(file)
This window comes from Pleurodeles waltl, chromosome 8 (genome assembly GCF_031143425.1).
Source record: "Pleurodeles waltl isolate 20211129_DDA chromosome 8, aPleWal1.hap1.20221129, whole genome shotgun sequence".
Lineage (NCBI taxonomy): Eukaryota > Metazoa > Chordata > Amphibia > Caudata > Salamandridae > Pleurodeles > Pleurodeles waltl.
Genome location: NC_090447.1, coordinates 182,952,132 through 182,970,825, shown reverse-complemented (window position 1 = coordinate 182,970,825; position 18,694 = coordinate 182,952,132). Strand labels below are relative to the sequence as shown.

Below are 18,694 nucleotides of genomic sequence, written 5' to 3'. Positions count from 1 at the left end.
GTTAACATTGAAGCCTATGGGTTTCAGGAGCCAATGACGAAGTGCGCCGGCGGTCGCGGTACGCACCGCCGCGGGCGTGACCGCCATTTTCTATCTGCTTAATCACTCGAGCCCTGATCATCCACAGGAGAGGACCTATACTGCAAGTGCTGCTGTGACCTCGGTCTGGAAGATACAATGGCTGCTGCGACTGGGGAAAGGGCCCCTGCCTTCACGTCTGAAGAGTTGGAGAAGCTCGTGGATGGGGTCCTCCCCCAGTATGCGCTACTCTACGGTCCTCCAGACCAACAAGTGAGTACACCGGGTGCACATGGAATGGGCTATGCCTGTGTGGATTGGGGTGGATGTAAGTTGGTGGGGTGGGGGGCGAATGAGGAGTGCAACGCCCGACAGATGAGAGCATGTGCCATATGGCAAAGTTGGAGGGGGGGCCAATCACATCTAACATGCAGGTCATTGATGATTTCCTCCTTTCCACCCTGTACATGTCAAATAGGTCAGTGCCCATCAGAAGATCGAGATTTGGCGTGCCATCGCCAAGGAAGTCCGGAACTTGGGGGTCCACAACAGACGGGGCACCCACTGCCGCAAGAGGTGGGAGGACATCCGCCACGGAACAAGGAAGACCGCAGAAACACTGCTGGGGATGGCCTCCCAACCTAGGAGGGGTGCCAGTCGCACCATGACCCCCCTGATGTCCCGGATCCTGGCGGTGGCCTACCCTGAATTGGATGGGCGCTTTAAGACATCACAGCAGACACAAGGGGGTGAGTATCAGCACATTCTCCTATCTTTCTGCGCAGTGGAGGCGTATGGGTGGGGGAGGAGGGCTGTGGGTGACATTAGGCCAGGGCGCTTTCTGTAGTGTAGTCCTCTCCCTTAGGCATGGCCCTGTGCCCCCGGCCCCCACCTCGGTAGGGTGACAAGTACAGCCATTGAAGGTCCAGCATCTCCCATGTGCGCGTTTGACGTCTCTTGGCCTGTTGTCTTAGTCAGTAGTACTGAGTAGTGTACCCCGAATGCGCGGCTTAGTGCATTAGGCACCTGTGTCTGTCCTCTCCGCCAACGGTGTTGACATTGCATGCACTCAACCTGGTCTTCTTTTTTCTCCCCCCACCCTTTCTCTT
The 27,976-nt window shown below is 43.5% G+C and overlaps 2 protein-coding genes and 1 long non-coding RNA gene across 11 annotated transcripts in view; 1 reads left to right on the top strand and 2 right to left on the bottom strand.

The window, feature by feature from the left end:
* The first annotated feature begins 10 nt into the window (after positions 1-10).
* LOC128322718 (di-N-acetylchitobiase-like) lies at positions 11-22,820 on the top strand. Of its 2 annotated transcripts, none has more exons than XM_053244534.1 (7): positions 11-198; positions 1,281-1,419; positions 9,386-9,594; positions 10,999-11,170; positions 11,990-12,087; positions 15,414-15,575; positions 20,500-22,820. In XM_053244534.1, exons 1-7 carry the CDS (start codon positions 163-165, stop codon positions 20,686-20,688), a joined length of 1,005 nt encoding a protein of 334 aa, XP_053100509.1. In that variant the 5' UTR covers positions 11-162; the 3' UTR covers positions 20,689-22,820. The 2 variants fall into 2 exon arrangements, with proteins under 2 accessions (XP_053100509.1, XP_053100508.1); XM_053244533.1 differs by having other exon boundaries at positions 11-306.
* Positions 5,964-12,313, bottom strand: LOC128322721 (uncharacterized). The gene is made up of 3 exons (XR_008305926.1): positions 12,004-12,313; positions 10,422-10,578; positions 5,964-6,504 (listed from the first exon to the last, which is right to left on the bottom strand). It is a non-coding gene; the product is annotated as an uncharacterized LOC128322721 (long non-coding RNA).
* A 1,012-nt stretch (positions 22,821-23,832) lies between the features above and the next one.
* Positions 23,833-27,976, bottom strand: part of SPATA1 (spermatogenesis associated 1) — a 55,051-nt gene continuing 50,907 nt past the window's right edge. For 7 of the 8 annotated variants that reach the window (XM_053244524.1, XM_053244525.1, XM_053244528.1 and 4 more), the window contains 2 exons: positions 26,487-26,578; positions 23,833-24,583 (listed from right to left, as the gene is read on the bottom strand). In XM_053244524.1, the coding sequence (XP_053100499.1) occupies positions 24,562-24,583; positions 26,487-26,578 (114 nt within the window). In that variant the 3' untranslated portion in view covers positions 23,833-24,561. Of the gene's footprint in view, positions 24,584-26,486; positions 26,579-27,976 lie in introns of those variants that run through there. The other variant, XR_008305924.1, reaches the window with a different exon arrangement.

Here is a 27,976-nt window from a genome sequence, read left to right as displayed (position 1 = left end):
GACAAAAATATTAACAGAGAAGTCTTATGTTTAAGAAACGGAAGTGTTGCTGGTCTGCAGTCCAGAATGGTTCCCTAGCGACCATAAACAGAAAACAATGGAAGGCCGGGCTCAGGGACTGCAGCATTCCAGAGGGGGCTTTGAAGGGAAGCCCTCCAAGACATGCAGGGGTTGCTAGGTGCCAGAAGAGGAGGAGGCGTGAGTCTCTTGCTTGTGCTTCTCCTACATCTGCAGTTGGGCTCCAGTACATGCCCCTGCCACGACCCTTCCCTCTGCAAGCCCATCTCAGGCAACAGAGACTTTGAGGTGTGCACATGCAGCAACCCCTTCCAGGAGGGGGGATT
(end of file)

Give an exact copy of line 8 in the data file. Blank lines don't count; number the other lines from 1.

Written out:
The window, feature by feature from the left end: